Lately, I’ve been working in collaboration with my Aunt, who is a librarian for both a Christian School & a Community Library. Yes, she’s a busy lady! Being that we’re off school until September, I volunteered to help her with her mountainous tasks for back-to-school. This work sparked a conversation about how confusing the Accelerated Reading Program can be.
How are books rated? How many do they have to read? The questions are endless. It seems that no one gives a straight up answer to how exactly it works. I’ll try to explain the best I can.
Obviously, the first thing to know is that it requires reading! Ha, just kidding, you knew that.
The Accelerated Reader program is all about reading comprehension. A student picks book that strikes their fancy and is on their reading level. Each book, based on its length and the reading level, is scored in points. Obviously, the more challenging a book is, the more points it’s awarded.
This is all done via computer. The student(s) will take a comprehension based quiz to determine how well they ‘got it’. The kiddos get a percentage of points by getting questions right. If they’re getting them wrong, they didn’t comprehend the selection. With me so far?
What if my kid thinks reading is a form of torture? I’d recommend using an Accelerated Reading book finder. Yes, it’s a real thing. You can use Google to locate one of those. Type in what your kid is into and find a book he or she might actually read. Example, if you have a sports fan, try Sports Fiction or see if LeBron James has an autobiography.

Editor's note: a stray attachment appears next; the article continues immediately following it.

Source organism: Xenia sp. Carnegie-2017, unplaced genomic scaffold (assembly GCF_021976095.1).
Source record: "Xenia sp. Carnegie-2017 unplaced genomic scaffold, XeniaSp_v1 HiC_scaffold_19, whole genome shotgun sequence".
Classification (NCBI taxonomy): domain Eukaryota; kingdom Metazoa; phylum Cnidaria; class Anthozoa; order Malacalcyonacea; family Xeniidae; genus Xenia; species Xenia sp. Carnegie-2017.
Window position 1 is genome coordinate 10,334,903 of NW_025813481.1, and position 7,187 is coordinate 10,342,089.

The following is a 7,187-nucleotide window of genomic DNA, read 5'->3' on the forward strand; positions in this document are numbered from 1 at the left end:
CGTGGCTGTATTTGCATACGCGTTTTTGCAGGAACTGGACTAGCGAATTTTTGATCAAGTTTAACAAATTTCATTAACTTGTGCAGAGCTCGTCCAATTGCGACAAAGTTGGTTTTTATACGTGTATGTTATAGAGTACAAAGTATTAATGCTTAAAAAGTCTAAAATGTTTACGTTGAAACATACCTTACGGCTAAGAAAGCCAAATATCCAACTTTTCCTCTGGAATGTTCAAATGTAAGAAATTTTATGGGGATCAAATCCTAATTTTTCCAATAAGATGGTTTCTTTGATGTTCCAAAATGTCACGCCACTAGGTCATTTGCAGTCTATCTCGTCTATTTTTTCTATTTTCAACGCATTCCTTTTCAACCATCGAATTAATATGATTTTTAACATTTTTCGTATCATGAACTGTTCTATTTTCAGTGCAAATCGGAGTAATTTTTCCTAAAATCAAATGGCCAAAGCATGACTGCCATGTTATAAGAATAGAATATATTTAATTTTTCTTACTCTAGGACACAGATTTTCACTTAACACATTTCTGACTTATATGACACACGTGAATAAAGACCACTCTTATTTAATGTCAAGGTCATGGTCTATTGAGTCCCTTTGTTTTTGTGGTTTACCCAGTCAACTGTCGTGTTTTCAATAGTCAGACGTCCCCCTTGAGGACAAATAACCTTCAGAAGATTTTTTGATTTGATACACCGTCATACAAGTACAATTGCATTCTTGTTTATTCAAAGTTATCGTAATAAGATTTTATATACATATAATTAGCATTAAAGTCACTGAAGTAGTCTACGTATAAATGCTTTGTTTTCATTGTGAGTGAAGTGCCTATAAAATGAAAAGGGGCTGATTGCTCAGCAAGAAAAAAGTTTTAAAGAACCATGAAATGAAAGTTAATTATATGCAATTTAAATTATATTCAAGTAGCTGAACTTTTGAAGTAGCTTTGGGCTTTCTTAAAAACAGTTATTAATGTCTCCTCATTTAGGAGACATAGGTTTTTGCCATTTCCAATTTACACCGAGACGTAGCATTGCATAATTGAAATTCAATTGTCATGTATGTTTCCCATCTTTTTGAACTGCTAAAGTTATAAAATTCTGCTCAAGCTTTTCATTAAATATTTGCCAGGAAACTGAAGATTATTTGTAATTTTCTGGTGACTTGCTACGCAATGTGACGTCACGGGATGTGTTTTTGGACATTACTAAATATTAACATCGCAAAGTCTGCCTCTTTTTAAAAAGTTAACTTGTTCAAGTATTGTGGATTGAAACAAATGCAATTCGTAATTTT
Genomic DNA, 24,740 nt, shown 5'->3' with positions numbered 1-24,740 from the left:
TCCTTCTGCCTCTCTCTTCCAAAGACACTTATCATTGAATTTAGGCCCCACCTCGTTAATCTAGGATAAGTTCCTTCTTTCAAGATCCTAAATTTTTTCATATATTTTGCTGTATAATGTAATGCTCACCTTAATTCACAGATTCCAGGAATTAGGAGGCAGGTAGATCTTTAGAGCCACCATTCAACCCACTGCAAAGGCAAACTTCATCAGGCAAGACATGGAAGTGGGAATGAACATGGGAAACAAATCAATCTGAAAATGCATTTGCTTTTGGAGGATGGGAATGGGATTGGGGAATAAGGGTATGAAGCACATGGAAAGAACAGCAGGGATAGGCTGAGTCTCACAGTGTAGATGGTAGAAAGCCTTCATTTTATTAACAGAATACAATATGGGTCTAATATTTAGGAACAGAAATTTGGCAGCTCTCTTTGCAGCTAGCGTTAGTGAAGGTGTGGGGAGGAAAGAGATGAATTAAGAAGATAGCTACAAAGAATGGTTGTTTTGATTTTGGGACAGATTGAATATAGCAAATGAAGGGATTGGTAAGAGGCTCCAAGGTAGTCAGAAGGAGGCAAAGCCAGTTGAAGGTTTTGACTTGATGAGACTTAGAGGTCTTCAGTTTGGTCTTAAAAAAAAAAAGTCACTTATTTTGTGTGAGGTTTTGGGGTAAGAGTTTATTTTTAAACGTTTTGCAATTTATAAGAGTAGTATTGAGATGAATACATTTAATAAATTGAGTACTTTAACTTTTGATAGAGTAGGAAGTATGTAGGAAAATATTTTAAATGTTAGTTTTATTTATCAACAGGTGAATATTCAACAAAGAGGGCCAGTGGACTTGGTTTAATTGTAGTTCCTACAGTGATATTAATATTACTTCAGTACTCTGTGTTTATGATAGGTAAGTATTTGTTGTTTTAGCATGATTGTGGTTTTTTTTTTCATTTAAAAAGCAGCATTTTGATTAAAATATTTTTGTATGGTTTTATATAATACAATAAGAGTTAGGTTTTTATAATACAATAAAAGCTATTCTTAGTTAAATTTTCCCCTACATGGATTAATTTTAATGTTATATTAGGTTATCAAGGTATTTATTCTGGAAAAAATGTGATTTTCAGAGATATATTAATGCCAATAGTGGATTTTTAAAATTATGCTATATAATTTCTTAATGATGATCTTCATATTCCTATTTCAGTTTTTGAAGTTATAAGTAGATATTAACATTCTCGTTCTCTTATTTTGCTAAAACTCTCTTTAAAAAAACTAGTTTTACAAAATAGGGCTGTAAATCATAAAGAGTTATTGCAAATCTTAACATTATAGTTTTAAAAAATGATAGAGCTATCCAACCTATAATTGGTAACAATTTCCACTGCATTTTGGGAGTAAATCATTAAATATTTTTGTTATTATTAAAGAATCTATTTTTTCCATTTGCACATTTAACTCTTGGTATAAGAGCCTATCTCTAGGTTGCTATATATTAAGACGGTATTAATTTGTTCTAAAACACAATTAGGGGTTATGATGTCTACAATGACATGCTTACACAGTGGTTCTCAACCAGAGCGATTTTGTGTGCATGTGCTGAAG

Why do you have to do this? The answer is to help the adminstrators in you child’s life to see how well they read independently. Plus, it sparks a love of reading. They read at their own pace. However, if your students are like mine, they’re professional procrastinators. Reading is essential to a successful life. Good readers get good jobs and make good money so they don’t end up living in your basement until they’re 60! Real talk.
Your self and your school’s librarian will get these quiz results and be able to see how your child is doing. Moving on, for example, let’s say a book has a rating of 4.5 That simply means a child reading it is on the level of the fourth grade in the 5th month of school. Easy, right? Whether or not this 4.5 rated book is an appropriate choice can be assessed by speaking with your friendly neighborhood librarian.
Quizzes for the books are divided this way: LG (Lower Grades, K–3),MG (Middle Grades, 4–8),MG+ (Middle Grades Plus, 6 and up),UG (Upper Grades, 9–12). Every school may be different, but a successful score is 80% or more.
My child is a super reader, how can he/she read harder books? If your student has consistently aced the quizzes, his/her level will be slightly raised as they progress. Talk to your school folks. They will be a great resource for how well your kiddos are doing. It is NOT an intelligence test. It is a helpful tool. Think of it like a work evaluation. Your boss gives you one, you and the boss determine your strengths & weaknesses.
Anything not covered here can be answered where the books are- with your librarian. Have a fab school year!